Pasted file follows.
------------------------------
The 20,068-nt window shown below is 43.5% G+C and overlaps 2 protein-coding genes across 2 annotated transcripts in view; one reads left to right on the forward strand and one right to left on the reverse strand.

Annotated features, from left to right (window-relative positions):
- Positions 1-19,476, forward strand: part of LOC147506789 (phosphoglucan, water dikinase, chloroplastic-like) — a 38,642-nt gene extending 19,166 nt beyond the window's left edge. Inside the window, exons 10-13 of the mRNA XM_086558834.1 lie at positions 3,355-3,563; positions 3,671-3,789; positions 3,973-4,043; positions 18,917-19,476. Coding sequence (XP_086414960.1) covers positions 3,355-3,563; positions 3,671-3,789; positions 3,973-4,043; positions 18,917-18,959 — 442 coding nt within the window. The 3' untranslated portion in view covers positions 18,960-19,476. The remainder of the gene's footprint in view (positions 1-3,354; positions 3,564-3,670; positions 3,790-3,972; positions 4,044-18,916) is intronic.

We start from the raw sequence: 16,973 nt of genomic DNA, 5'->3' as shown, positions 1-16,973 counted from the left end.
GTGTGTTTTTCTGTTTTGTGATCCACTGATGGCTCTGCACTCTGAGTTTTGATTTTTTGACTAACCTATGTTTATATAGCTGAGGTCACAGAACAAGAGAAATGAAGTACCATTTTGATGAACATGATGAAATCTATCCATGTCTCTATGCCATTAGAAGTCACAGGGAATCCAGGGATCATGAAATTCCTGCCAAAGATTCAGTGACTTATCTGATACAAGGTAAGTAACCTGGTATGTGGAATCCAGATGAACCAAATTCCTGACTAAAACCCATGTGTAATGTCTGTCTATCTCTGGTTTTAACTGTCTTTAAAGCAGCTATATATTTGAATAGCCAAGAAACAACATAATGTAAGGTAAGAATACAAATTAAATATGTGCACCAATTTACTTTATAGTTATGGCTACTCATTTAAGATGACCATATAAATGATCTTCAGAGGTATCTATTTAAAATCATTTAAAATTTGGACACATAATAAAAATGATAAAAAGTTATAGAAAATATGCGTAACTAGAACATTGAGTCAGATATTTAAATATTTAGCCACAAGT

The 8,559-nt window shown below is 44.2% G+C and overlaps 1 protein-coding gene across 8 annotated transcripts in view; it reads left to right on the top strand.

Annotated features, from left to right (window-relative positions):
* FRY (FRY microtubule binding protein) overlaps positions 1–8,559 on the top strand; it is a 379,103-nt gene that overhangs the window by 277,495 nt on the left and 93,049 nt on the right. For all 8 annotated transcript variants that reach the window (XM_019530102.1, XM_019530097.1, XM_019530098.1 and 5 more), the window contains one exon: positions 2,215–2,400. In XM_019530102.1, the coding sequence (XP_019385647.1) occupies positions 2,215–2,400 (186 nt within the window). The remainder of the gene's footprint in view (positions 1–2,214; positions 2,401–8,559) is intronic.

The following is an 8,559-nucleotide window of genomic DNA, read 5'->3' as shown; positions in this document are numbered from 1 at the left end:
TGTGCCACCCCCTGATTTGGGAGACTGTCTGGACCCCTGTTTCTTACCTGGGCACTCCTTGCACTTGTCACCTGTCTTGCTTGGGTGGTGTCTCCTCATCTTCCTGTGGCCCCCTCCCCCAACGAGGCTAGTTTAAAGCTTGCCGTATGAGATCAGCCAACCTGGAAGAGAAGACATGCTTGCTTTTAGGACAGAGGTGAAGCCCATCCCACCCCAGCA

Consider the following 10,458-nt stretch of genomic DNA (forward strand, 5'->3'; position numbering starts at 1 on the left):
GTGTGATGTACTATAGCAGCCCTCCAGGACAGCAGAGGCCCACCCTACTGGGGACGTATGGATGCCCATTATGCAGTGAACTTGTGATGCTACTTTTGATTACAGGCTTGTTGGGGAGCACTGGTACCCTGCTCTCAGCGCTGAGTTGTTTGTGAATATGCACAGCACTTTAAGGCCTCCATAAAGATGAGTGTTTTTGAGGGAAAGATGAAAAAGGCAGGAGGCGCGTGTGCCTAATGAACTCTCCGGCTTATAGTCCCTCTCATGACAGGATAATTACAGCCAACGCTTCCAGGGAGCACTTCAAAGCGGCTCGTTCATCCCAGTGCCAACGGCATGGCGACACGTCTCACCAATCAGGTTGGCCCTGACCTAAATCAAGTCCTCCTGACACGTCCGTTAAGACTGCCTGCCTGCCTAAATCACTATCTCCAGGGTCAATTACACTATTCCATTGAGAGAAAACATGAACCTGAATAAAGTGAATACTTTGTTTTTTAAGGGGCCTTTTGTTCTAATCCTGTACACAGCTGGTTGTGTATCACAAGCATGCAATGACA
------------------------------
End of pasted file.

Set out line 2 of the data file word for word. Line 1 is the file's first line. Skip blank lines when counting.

Annotated features, from left to right (window-relative positions):